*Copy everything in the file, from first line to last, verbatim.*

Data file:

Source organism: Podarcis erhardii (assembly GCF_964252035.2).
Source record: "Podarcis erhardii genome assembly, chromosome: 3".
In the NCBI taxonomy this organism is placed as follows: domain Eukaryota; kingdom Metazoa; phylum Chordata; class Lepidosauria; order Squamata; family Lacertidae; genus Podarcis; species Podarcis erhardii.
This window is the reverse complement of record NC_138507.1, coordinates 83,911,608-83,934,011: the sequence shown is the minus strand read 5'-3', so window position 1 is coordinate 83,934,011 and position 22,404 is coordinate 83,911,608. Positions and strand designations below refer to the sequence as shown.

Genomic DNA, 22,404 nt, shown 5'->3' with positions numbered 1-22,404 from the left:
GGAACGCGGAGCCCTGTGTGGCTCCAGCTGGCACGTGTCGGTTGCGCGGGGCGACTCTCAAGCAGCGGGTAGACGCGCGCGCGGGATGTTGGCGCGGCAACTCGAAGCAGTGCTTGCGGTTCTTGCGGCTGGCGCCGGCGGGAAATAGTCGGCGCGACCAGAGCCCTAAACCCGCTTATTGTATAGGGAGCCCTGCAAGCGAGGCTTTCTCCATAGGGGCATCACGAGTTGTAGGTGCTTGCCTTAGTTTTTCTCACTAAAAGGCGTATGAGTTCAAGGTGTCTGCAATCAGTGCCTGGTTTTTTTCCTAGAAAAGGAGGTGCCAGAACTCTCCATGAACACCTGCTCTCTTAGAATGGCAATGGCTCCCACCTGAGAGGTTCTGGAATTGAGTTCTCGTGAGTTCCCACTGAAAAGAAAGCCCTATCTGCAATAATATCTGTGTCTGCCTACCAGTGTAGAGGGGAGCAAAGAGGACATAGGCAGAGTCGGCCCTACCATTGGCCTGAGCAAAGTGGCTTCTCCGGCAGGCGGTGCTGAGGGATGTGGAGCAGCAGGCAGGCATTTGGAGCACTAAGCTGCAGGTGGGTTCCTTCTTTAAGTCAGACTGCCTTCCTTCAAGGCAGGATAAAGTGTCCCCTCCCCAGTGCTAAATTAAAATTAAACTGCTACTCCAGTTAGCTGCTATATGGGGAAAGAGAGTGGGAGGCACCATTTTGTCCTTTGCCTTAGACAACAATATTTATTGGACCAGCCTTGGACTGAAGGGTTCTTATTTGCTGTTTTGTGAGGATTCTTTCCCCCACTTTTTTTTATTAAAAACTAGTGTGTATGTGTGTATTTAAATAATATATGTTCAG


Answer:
Source organism: Podarcis erhardii (assembly GCF_964252035.2).
Source record: "Podarcis erhardii genome assembly, chromosome: 3".
In the NCBI taxonomy this organism is placed as follows: domain Eukaryota; kingdom Metazoa; phylum Chordata; class Lepidosauria; order Squamata; family Lacertidae; genus Podarcis; species Podarcis erhardii.
This window is the reverse complement of record NC_138507.1, coordinates 83,911,608-83,934,011: the sequence shown is the minus strand read 5'-3', so window position 1 is coordinate 83,934,011 and position 22,404 is coordinate 83,911,608. Positions and strand designations below refer to the sequence as shown.

Genomic DNA, 22,404 nt, shown 5'->3' with positions numbered 1-22,404 from the left:
GGAACGCGGAGCCCTGTGTGGCTCCAGCTGGCACGTGTCGGTTGCGCGGGGCGACTCTCAAGCAGCGGGTAGACGCGCGCGCGGGATGTTGGCGCGGCAACTCGAAGCAGTGCTTGCGGTTCTTGCGGCTGGCGCCGGCGGGAAATAGTCGGCGCGACCAGAGCCCTAAACCCGCTTATTGTATAGGGAGCCCTGCAAGCGAGGCTTTCTCCATAGGGGCATCACGAGTTGTAGGTGCTTGCCTTAGTTTTTCTCACTAAAAGGCGTATGAGTTCAAGGTGTCTGCAATCAGTGCCTGGTTTTTTTCCTAGAAAAGGAGGTGCCAGAACTCTCCATGAACACCTGCTCTCTTAGAATGGCAATGGCTCCCACCTGAGAGGTTCTGGAATTGAGTTCTCGTGAGTTCCCACTGAAAAGAAAGCCCTATCTGCAATAATATCTGTGTCTGCCTACCAGTGTAGAGGGGAGCAAAGAGGACATAGGCAGAGTCGGCCCTACCATTGGCCTGAGCAAAGTGGCTTCTCCGGCAGGCGGTGCTGAGGGATGTGGAGCAGCAGGCAGGCATTTGGAGCACTAAGCTGCAGGTGGGTTCCTTCTTTAAGTCAGACTGCCTTCCTTCAAGGCAGGATAAAGTGTCCCCTCCCCAGTGCTAAATTAAAATTAAACTGCTACTCCAGTTAGCTGCTATATGGGGAAAGAGAGTGGGAGGCACCATTTTGTCCTTTGCCTTAGACAACAATATTTATTGGACCAGCCTTGGACTGAAGGGTTCTTATTTGCTGTTTTGTGAGGATTCTTTCCCCCACTTTTTTTTATTAAAAACTAGTGTGTATGTGTGTATTTAAATAATATATGTTCAG